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Fort Worth's Modern Art Museum: Where the Rust Begins 

Fort Worth has an alternative newspaper called the Fort Worth Weekly. Supposedly, this is the newspaper alternative to the mainstream Fort Worth newspaper known as the Star-Telegram. Sometimes it seems, perhaps, Fort Worth needs an alternative newspaper to the alternative newspaper. Witness the following, excerpted from the March 6-12 2003 Fort Worth Weekly...

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Static
Daring Dandruff
Static loves modern art, especially those live construction workers and the Cyclone fence around Vortex, the vertical Richard Serra sculpture threatening the sky
(1) above the new Modern Art Museum in Fort Worth. What you think is just a plain old fence is actually a statement on modern art's inaccessibility. And the construction workers: They're letting viewers in on the process of modern art. As a stroke of neo-conceptual inspiration, this set-up is pure genius.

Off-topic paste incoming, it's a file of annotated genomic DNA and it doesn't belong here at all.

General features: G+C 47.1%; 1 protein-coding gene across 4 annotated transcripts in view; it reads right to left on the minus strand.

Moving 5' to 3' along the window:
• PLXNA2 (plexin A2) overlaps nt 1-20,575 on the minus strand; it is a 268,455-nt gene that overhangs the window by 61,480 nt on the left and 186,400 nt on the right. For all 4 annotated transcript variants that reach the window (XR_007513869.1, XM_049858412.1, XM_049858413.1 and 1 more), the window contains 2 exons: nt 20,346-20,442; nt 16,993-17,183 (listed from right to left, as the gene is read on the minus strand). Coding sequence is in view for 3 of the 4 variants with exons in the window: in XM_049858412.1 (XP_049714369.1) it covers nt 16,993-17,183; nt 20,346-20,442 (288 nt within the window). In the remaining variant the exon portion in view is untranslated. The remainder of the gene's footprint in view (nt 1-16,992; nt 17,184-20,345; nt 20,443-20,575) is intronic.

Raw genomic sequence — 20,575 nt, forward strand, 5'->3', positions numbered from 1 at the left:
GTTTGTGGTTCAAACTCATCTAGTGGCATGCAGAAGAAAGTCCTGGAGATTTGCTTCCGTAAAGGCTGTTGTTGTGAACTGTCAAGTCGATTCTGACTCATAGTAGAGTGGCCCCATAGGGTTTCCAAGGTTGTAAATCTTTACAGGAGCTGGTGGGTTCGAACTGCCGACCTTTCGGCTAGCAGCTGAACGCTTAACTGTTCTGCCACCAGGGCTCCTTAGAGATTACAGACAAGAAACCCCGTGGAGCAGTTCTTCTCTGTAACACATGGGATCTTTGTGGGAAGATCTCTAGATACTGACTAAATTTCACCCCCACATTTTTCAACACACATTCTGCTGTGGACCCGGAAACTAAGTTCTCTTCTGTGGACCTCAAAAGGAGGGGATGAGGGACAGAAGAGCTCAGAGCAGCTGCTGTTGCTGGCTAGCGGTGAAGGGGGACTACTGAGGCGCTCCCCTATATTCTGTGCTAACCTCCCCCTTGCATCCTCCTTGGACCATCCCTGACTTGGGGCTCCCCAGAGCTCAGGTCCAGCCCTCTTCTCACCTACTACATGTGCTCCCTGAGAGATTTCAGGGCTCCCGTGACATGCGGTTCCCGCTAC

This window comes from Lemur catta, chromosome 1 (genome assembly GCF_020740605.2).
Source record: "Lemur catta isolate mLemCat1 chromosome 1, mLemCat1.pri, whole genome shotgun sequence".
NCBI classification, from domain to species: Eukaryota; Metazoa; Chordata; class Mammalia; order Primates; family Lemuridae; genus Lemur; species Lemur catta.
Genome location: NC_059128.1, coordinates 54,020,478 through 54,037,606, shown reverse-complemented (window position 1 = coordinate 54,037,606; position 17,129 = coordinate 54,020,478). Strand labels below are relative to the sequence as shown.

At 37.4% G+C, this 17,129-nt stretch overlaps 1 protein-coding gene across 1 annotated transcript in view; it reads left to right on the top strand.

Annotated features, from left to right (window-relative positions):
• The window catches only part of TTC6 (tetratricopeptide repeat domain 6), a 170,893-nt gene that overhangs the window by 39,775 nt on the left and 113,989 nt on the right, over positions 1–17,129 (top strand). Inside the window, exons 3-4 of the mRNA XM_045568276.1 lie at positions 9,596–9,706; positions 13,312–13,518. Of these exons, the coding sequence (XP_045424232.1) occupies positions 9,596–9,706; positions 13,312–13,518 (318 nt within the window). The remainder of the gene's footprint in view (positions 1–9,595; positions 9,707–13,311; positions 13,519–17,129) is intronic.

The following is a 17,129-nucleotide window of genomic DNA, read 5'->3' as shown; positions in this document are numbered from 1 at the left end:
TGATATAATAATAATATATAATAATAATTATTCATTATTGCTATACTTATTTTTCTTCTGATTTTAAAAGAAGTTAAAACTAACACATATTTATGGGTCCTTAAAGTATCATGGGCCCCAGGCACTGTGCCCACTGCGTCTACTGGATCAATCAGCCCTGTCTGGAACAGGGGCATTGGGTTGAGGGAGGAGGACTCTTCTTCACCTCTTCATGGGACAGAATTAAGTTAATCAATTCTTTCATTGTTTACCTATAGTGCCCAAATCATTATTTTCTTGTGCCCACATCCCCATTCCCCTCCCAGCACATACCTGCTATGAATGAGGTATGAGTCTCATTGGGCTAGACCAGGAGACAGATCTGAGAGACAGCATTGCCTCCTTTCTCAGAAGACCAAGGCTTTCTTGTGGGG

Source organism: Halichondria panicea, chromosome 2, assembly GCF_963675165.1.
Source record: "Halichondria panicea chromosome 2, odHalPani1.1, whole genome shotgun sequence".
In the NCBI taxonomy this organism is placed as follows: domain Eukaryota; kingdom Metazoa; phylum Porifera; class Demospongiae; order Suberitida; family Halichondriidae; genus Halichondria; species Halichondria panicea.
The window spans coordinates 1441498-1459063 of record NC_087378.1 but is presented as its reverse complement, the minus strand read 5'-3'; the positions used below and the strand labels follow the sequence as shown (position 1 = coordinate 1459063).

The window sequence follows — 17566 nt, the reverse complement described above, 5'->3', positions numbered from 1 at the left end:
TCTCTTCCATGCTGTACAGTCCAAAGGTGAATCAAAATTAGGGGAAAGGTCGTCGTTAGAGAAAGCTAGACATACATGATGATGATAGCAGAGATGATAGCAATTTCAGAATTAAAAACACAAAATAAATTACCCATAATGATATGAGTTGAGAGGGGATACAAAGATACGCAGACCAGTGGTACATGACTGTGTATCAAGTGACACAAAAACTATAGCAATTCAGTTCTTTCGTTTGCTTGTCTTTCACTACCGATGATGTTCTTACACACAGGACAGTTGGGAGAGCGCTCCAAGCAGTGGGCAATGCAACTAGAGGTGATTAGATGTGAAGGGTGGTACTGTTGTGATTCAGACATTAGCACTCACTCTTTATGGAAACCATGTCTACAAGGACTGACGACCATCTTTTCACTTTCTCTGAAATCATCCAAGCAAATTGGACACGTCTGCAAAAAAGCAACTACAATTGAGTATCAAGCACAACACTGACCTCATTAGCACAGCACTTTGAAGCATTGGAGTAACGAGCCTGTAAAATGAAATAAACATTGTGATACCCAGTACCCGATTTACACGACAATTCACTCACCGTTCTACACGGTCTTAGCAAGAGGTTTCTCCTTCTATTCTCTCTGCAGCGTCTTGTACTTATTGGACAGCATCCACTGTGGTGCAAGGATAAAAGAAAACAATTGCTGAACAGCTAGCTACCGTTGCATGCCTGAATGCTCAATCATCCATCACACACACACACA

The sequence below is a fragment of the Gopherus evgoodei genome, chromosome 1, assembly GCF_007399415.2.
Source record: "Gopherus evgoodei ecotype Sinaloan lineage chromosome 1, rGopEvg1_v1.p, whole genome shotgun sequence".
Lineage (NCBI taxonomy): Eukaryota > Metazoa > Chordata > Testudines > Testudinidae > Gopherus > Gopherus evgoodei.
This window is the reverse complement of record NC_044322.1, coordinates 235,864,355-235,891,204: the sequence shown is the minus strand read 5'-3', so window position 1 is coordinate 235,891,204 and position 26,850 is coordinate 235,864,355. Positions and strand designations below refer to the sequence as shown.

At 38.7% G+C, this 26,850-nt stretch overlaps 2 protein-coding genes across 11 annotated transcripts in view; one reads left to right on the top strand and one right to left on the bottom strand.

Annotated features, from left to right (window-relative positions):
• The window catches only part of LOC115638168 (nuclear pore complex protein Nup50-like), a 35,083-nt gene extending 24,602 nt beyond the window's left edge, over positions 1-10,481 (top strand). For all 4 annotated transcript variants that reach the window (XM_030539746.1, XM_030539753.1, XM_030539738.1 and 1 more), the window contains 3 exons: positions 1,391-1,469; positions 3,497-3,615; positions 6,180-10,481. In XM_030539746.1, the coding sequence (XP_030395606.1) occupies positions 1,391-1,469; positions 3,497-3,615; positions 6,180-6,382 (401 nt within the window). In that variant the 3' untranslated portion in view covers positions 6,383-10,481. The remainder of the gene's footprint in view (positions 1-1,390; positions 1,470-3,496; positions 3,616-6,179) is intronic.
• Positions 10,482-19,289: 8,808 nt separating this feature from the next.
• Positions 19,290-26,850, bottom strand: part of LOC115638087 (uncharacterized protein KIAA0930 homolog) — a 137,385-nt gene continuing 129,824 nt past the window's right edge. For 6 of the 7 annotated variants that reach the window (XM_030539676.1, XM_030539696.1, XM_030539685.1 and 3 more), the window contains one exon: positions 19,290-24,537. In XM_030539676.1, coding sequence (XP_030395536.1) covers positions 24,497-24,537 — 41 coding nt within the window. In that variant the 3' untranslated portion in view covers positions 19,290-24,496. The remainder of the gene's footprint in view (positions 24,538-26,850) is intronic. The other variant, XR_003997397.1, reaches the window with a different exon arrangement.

But the people at the Modern won't take credit for it: they say the fence is there to keep people off the floor stones inside the sculpture. See, heavy foot traffic (2) has loosened some of those stones from their plastic support columns. So until the large men in hard hats and work boots finish replacing those plastic columns with formed concrete, the fence will be keeping the unwashed (basically, all of us) from experiencing the nearly 68-foot Twizzler bite. This makes Static a sad panda.

One thing Museum folks stressed to Static is that the fence, contrary to popular rumor (3), is not there to keep people from being hit with falling rust chips (4). Vortex is supposed to rust (and Museum personnel are supposed to continuously clean up what is shed). Made of Corten steel, the massive construct will slowly lose its skin to oxidation, changing from its current burnt-orange to a deep brown. Museum spokesperson Susan Rogers said that Vortex will probably achieve its patina in about a year. The rust is part of the art. Again, pure genius.(5)